Deadline Dealing: A Brief History of Brewers Deadline Trades, Part One

Jul. 25, 2016
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Richie Sexson and Jeromy Burnitz, acquired by the Brewers in two of their best trading deadline moves ever.

The trading deadline, as we known it today, is a relatively new phenomenon. The proliferation of free agency, the wide gulf between large and small market team spending, and the expanded playoff format have all heightened the stakes for teams as July turns to August. With the coming week likely to see a number of veteran Brewers shipped out of Milwaukee for prospects, I’ve decided to take a look back at the history of Brewers deadline moves. 

For our sake here, I’m going to stick to the years between 1982 (when the Brewers made their first true deadline deal) and 2007. Many of the trades after the CC Sabathia deal of 2008, clearly the biggest trade ever made by the Brewers during the season, still involve active players, making them a bit harder to assess. I also wanted to limit the scope of the project, as I’ve already had to split in into two posts, and focus on some of the trades that might have faded in the memories of Brewers fans. This week, I’m looking at ’82 through 1999. Next week, I’ll be up with 2000-2007.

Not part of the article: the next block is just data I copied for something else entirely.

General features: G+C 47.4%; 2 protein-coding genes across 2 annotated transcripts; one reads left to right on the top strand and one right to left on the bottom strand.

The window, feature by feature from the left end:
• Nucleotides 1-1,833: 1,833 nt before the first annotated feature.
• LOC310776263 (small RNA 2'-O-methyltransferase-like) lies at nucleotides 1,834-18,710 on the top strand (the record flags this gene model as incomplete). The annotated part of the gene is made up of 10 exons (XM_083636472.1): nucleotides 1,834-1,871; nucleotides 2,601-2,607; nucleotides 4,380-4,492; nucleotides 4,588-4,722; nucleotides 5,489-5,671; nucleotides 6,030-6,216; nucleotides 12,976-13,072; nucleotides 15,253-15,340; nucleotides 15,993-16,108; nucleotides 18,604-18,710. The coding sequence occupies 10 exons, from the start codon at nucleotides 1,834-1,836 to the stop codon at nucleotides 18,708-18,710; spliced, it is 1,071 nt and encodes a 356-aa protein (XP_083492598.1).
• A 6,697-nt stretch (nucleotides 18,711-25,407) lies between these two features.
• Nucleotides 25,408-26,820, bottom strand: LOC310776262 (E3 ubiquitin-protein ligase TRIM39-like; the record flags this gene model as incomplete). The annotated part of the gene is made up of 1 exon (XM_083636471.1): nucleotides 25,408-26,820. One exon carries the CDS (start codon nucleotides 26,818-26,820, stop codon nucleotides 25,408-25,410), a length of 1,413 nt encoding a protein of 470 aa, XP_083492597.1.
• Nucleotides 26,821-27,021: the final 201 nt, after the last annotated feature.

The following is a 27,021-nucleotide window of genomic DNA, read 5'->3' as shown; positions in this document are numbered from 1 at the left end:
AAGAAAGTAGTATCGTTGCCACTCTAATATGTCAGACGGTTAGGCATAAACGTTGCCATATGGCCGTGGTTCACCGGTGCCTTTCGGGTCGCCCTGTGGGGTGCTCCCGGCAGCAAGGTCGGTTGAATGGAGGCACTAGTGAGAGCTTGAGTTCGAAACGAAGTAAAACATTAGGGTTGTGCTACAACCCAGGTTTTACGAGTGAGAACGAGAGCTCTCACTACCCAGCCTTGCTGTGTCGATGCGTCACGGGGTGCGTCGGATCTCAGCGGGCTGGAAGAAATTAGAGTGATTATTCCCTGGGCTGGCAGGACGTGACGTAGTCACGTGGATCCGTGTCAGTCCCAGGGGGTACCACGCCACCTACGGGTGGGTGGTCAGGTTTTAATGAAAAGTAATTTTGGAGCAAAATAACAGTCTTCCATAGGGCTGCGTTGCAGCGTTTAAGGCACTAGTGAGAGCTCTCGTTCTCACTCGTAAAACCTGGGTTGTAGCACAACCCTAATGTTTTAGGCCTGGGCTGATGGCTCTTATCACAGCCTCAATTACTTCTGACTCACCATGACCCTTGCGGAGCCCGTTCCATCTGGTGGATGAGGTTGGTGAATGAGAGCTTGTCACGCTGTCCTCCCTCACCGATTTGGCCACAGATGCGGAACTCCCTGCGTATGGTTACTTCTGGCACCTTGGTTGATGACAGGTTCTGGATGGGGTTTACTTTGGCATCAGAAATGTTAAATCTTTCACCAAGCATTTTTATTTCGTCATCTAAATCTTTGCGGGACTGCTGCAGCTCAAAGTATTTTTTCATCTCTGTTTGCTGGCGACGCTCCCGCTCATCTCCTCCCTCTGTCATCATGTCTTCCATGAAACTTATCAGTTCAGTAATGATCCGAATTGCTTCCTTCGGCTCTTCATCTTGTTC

Status: Buyers

Season result: 95-67, Won AL Championship

It took a future All Star to land Don Sutton in 1982.

The first Brewers deadline deal of any significance came in 1982, when the Crew shipped Kevin Bass, Frank DiPino, and Mike Madden to Houston for Don Sutton. The deal was typical of modern-day deadline trades – a handful of prospects going from a contender to a cellar-dweller for a veteran stud. The deal was meant to shore up the Brewers’ rotation for a postseason run and they got what they wanted in Sutton, whose WAR of 1.0 was exactly the difference in winning the division over the Orioles (he also happened to win the clinching game for Milwaukee). Sutton hung on with the Brewers for two more years, offering a roughly league average production. As for Houston’s haul, DiPino saved 20 games in 1983 and got Rookie of the Year votes while Bass later emerged as a major cog in the 1986 Astros team that won the NL West, as he batted .311 with 20 homers and placed 7th in the MVP voting.

Verdict: Push. This is one of those trades that neither team would go back on. The Brewers got just enough from Sutton to win their division and the Astros got some useable bullpen parts and over 14 wins above replacement (WAR) from Bass over eight seasons.